401(k) Loans: If It Seems Too Good To Be True…

Employees who have invested money in their company’s 401(k) program have likely wondered when they would actually see that money again. One possibility for access is a loan on the employee’s account.

Many plans offer a loan provision (roughly 88%, according to a recent Employee Benefit Research Institute study), even though they are not required to. But while loans can seem like an easy way to obtain funds in a pinch, there are key considerations employees need to be aware of.


  • The Good: The benefits of taking a 401(k) loan are well-documented. Employees don’t need to deal with any creditors or banks to “approve” whether they can access money or determine what interest rate they are eligible for. Instead, the interest rate is set, usually at Prime + 1, for the entire plan, and employees simply need to sign the appropriate forms. When the employee’s check arrives in the mail a week or two later, no taxes are withdrawn and no 10% penalty is deducted (withdrawals from a 401(k) prior to age 59 ½ are subject to a 10% pre-retirement penalty). The employee can pay the loan back through payroll deduction, so they don’t need to worry about missing a payment.       And they even pay themselves back the interest. Sounds like a pretty good deal, right? Not so fast.


  • The Bad: Once the employee borrows the money, it’s no longer working for them in their investment choices.       (Conversely, if the market were to go down while the employee’s money is out of the account, this fact could actually work in their favor.) And if an employee borrows money from their cookie jar or under the mattress, would they pay themselves back with interest? Probably not. More importantly, the employee must make those repayments to their account with after-tax money. Remember, the employee put the money into the account with pre-tax dollars, which will be taxed as ordinary income upon withdrawal at retirement. So, they will end up paying taxes twice on the money borrowed, and then paid back to their account. And that’s not even the worst thing that could happen.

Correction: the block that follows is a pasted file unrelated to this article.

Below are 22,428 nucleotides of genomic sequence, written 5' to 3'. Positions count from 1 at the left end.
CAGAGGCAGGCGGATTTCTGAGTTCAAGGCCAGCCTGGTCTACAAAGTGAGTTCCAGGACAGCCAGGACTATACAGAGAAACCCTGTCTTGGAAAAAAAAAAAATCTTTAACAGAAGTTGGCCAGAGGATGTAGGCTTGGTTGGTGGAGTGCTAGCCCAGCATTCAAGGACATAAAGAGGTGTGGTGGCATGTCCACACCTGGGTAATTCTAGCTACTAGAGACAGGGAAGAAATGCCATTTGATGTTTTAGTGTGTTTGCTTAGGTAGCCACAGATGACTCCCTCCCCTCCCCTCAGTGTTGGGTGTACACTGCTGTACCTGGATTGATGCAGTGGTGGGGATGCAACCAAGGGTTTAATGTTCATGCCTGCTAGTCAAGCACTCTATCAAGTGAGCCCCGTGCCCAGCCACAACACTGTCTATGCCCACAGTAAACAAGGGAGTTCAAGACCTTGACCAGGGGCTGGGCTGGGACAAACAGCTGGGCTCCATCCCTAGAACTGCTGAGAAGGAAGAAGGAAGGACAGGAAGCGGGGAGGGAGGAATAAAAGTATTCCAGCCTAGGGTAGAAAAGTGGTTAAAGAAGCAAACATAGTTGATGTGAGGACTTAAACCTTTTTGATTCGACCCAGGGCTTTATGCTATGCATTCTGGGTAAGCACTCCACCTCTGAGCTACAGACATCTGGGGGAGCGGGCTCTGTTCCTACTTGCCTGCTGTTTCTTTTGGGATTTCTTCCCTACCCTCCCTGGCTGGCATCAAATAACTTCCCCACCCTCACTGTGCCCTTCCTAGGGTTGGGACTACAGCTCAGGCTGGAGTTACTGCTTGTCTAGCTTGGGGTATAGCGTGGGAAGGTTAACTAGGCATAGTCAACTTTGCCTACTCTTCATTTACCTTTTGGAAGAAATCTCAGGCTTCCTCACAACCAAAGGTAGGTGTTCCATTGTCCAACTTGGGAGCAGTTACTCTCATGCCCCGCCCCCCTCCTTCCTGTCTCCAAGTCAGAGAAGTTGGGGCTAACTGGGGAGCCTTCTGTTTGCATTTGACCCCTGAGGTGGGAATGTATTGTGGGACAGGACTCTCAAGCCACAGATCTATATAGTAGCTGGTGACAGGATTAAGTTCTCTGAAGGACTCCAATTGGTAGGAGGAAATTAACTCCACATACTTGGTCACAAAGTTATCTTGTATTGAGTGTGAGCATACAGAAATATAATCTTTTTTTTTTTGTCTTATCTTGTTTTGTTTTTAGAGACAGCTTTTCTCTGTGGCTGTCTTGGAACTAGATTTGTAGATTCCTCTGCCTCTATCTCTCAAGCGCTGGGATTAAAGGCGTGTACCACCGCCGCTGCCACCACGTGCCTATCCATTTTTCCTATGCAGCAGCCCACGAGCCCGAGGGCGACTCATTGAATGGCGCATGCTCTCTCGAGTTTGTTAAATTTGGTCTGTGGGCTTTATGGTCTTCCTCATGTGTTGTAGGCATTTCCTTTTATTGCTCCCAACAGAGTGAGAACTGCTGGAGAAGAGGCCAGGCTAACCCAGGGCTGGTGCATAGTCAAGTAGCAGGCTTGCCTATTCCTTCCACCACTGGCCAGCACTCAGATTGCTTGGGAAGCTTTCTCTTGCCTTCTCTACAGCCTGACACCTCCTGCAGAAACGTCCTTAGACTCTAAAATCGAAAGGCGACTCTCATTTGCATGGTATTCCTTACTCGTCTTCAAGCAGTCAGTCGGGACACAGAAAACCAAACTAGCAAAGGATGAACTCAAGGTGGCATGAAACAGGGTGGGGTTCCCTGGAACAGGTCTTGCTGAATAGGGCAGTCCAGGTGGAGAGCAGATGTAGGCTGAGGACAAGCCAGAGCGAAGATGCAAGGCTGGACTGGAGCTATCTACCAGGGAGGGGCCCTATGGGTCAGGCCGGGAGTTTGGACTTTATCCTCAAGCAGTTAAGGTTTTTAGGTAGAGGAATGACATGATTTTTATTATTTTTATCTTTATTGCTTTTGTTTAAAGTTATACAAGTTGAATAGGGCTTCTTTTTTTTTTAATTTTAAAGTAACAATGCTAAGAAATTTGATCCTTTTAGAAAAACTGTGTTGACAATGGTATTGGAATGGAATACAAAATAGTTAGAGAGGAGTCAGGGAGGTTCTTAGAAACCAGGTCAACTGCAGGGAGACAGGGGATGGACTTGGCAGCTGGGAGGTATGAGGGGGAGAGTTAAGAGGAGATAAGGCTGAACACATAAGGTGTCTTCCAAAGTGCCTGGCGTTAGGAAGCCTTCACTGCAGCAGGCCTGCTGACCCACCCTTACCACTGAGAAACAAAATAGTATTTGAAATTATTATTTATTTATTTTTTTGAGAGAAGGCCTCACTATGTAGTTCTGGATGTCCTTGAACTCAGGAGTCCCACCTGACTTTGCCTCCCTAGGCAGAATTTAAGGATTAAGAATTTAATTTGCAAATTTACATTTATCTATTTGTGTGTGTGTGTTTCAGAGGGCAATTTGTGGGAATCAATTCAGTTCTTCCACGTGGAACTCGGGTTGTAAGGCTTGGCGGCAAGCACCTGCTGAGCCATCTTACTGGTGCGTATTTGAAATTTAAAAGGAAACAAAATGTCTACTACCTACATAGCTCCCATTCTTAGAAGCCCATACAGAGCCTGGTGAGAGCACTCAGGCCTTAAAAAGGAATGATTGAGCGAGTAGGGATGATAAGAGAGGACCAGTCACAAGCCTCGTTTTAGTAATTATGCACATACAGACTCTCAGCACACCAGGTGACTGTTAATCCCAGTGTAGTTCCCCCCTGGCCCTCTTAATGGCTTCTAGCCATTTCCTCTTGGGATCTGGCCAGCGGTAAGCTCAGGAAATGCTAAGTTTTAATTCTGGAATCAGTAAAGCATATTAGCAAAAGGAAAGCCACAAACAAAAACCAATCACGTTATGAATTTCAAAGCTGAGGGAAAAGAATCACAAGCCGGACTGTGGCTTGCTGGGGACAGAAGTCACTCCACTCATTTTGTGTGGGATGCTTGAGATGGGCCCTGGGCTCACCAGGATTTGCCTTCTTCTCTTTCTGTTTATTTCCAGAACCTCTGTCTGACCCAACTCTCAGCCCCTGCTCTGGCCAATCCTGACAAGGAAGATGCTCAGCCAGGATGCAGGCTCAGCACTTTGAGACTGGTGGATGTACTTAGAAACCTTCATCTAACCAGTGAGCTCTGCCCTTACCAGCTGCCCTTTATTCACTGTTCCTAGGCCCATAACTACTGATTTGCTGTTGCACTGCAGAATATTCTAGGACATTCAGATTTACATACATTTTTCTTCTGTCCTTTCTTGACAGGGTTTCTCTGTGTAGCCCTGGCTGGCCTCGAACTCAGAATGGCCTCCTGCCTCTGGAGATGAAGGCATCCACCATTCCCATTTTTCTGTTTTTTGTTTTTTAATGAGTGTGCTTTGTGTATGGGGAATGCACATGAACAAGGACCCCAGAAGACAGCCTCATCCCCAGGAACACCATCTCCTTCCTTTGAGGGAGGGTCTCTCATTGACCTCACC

• The Ugly: Let’s say an employee has an outstanding loan and leaves the company. They’ll have 60-90 days (depending on the plan’s provisions) to repay the outstanding amount in full to avoid having the loan go into default. Chances are that the employee doesn’t have that money lying around to cover the amount. And the money borrowed was probably used for something specific, so it has already been spent. So what happens when the loan defaults? The entire outstanding amount becomes taxable income to the employee for that year. In essence, the employee is taxed for “income” they don’t have. And if the employee was expecting that refund come tax time, they may want to make other plans.

From an employer’s standpoint, loans can be a convenient feature to offer employees. But if not administered correctly, they can become a big headache. It’s important to start loan repayments on time, per the amortization schedule. Not following that schedule is where many problems start. Another best practice tip is to only offer one outstanding loan at a time, without the option to re-finance. Plans could also limit loans for the purpose of a financial hardship, which can help to avoid having the loan feature feel like a revolving door.

When used properly, a loan feature can be a nice safety net for an employee who might hit a financial snag, especially if they are prepared for what could go wrong.

Leave a comment

Avatar About the Author:

previous arrow
next arrow